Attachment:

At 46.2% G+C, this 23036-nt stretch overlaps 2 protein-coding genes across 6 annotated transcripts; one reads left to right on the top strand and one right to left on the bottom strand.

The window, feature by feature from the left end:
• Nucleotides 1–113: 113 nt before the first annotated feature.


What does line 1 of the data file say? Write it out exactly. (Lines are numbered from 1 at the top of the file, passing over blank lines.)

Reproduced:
At 46.2% G+C, this 23036-nt stretch overlaps 2 protein-coding genes across 6 annotated transcripts; one reads left to right on the top strand and one right to left on the bottom strand.